The Essence

Living and growing a family in the North awards you with a real and tangible connection to the land. As a mother of 5 and as a home baker and wannabe chef, it is this connection that seeps into everything - motherhood, food, harvesting, and experiencing the very heartbeat of the bit of earth that sustains us.

Monday, March 16, 2015

Food Fair Cheese Buns

As a teenager and young adult, I worked at a grocery store called Food Fair. It was owned by the Palamar family, and they were big into providing first time job experience to high school kids. Many a Yukoner worked their first job at Food Fair, packing customers groceries into brown paper bags, making sure eggs and bananas were placed carefully on top - stacking apples into neat little rows, stocking shelves, making sure items were pulled up front and labels were all facing the same way. During my time there I worked in every department, stringing chickens onto the spit in the deli, memorizing codes as a cashier, and wrapping trays of burger in the meat department, but my favourite job by far was in the bakery. There is nothing quite like fresh, warm bread. One of the most popular items in the food Fair bakery was the cheese buns. They had a following of folks, some that would even call to ask when the days Cheesebuns were due to come out of the oven.
 The smell of the cheese bubbling, then crisping on top would cause many an employee to call break.
The head baker would often leave a big soft lump of dough on his big wooden cutting block, along with a hill of shredded cheddar, and tell me to roll the Cheesebuns while he was on his lunch. 

This recipe is inspired by those buns. The dough is generally my go to recipe for buns or bread, it is easy and versatile. You can mix all manner of goodies into it, and it will always turn out fabulous. I've been selling Cheesebuns occasionally at local bake sales and my friend Laurie calls every once in a while to see if I have time to make her a batch. She just called yesterday, and TJ passed the message on, "Laurie wants you to make her those Cheesebuns again", so they may as well star as the first recipe shared on Our Yukon Table.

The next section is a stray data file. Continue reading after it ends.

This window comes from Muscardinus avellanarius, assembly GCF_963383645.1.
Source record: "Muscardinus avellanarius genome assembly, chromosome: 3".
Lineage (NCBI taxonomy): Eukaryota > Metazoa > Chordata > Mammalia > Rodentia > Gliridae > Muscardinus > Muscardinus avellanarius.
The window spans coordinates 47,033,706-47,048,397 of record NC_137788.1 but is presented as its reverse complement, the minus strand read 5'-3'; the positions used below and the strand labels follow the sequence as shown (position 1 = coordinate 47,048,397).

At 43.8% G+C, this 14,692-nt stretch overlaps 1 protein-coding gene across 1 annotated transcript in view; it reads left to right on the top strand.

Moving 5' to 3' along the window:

Measure 7 1/2 cups of all purpose flour, 4 1/2 tsp quick rise yeast, and 2 tsp salt into the bowl of a Kitchen Aid mixer. (If you don't have one, go buy one, silly)  Mix it up.
 Into a glass measuring cup, place 2 cups of milk, 2/3 cup of water, 1/4 cup butter, 1/2 cup of honey.

Zap that in the microwave for about 2 1/2 minutes, until the butter is melty. Stir it up, and stick your finger in it to make sure it's not to hot. If it's too hot, it will kill the yeast.

With the paddle attachment on low, slowly pour in your warm milk mixture into the flour mixture.

When it all comes together, switch to the dough attachment and continue to mix for about 5 minutes, or until it forms a ball and no longer sticks to the sides of the bowl. You might need to add some more flour if it keeps sticking. 

Take out the dough, knead it a couple times and form it into a ball and place it into your Grandmothers lightly greased ceramic bowl. If you don't have your grandmothers bowl, hopefully your buns will turn out anyways. 

Place the bowl in a warm place to rise - for about an hour or until double in size. Oh, and cover the bowl with a tea towel or some good ole Saran Wrap. 

After and hour or so your dough should be trying to bust it's way through the Saran Wrap. Punch it down and turn it out onto a lightly floured counter. If you don't have a bench scraper, go get one of those too! I use mine everyday. It works especially well for chopping the dough into bun sized chunks.

Shred a bunch of cheddar, mozzarella, Monterey Jack, Parmesan, what ever kind of cheeses you have on hand will work fine. I like to add some spice, and I like the big jugs from clubhouse. This one is "roasted red pepper and garlic". Yum. Dump some right on the cheese and toss to coat.

To roll the buns, chop off a chunk of dough with your bench scraper, roll it into a rope and roll it generously into the cheese. Then form it into a pretzel shape ( or whatever kind of shape you want) and plunk it onto a greased sheet.

Now they need to rise again in a warm place for another hour or so. I cover mine with a tea towel so they don't form a crust and dry out. When they are nice and puffy looking, it's time to stick them in your preheated 375C oven.

After about 20 minutes your house will start to smell like cheesy heaven. I usually rotate the buns so each tray gets a turn at the top of the oven. You want them nice and crispy - they will cook for about 35 minutes total. When you pull them out, it will be hard not to pick all the little crispy cheese bits off. Let them sit for 5 minutes or so, then loosen them from your pan with your bench scraper. 

Sorry, Laurie! Lydia got one. 

1 comment:

  1. mahahha! Your writing is hilarious. Love the part about the grandmothers bowl. Awesome. And no matter how hard I try, I can never make my knots look like this. I need to come for another lesson before you move!